Keeping Cell Phone in Back Pocket May Reduce Long-Term Radiation Says CNN’s Dr. Sanjay Gupta [AUDIO]

March 30, 2011 8:54 am

(Photo: Sadao Turner/Ryan Seacrest Productions)

CNN’s Chief Medical Correspondent Dr. Sanjay Gupta visited “On Air With Ryan Seacrest” to discuss the radiation risks of cell phones, the effects of “Facebook Depression,” and the current state of Japan earthquake and tsunami recovery efforts.

In recent years, much discussion has been made about the long-term effects of cell phone radiation, and the placement of the phone on one’s person throughout the day.

“I put [my cell phone] on the coffee holder if I’m driving,” said Dr. Gupta who is a frequent Blackberry user. “I use a wired earpiece, not a Bluetooth. I don’t want to sound like a conspiracy theorist, but it does release a certain amount of radiation. There are certain parts of your body that are more sensitive. Your brain, bone marrow, your crotch for both men and women.”

He goes on to cite research stating, “At the doses that they’ve studied, they’ve never found that it has a health effect, but the average user they studied was a person who used their phone once a week for six months. That’s not most people. So I don’t think those studies mean anything. It’s easy to be safe. I keep it in my back pocket, and I use my wired earpiece. I don’t want to find out in 30 years to find a study that says there was a problem.”

Dr. Gupta explained that children and teens are who he is most worried about receiving cell phone radiation.

“My oldest is five now, and she uses the cell phone to talk to her grandparents. She’s going to use the cell phone her entire life, and that just hasn’t been studied. Her brain is so much more malleable to potential problems.”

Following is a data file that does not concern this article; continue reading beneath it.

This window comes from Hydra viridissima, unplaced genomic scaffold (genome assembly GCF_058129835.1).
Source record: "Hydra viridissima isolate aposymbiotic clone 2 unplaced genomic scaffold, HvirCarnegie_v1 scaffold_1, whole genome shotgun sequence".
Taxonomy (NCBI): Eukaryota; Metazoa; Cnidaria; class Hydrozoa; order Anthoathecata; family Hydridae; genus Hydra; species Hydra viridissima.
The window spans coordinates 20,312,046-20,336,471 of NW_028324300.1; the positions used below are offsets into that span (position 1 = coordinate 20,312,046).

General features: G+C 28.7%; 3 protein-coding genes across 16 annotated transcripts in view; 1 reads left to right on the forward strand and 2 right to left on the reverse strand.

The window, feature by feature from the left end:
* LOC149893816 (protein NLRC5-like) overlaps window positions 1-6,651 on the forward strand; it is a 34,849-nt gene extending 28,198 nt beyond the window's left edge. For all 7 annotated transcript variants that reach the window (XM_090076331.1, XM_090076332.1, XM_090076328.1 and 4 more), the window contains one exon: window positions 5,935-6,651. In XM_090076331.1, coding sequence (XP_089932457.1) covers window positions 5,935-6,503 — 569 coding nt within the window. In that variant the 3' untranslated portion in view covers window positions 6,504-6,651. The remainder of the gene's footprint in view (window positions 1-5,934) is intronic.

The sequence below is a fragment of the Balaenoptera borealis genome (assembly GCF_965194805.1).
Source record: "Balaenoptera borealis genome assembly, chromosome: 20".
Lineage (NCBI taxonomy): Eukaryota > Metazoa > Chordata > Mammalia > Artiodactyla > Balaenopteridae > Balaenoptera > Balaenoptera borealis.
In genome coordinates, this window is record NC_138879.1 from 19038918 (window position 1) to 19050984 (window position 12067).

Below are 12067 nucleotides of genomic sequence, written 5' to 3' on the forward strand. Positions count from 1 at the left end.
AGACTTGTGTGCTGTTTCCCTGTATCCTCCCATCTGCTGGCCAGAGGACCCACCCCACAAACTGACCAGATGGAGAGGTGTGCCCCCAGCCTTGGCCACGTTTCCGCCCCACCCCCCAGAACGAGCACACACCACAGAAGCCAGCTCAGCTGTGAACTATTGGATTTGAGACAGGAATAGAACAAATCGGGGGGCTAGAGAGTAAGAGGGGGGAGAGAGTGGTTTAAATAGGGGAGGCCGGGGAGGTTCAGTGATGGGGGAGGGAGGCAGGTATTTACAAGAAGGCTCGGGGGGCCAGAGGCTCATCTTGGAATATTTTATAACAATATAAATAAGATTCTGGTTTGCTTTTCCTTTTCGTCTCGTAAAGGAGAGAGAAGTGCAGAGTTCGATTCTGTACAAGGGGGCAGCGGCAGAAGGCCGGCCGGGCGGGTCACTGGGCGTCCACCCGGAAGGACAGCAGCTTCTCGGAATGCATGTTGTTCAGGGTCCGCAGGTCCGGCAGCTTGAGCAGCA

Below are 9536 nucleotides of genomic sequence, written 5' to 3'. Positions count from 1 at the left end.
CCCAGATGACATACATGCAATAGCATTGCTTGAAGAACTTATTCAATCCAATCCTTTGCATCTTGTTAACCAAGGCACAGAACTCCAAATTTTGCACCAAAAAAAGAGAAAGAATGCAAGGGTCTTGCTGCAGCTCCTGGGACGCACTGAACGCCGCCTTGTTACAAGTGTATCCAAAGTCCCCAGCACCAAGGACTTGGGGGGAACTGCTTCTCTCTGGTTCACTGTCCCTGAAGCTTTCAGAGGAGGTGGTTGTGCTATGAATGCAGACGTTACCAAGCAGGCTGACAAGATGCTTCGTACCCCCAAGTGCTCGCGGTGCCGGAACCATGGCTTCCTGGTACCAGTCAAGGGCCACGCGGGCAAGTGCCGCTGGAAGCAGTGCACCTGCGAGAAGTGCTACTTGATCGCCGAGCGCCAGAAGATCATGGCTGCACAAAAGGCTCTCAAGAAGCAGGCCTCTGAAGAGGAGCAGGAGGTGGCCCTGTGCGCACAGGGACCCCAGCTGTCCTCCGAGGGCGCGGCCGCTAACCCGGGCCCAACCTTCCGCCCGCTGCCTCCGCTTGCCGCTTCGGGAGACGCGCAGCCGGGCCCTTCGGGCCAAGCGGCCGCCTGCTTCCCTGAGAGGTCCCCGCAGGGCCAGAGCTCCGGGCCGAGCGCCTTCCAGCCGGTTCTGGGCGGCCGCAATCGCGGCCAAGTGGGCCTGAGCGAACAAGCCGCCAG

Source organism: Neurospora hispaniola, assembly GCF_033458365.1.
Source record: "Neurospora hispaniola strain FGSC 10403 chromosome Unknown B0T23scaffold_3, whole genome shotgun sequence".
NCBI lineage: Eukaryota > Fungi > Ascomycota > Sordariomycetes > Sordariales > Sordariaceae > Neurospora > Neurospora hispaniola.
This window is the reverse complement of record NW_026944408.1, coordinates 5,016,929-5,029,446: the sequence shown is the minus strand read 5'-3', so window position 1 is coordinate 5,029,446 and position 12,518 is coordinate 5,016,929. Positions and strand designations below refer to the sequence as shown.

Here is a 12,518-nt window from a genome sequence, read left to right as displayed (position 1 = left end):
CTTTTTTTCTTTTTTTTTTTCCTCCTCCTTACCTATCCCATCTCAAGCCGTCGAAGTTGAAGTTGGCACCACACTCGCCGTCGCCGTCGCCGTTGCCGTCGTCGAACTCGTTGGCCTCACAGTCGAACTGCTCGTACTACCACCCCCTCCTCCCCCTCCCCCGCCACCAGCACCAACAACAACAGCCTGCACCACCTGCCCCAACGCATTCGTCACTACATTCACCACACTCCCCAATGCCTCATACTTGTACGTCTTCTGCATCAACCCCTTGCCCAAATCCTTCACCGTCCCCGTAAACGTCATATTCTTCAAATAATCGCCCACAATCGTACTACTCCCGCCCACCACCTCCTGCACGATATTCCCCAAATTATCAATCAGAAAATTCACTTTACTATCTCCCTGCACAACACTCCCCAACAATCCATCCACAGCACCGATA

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In the inteview, Ryan also asked Dr. Gupta about an issue that has been making headlines recently — “The Facebook Depression.” The symptom is described as a feeling of loneliness and depression when a Facebook user compares their number of “friends” and the quality of their “status updates” to others in their online community.

“The biggest risk is about isolation,” said Dr. Gupta. “As connected as we are around the world, we are becoming increasingly isolated as a result of a lot of these social tools. There should be a real push to integrate people more into society so that there actually meeting real people.”

The neurosurgeon turned medical correspondent also talked about how he learned about the devastating earthquake and tsunami in Japan.

“[My family and I] were on a very rare vacation… we were down in the Bahamas,” said Dr. Gupta. “I was there for thirty hours, woke up, looked at my Blackberry as many people do and saw that this had happened in Japan. Three hours later I was on my way.”

Listen to Dr. Gupta’s entire interview above!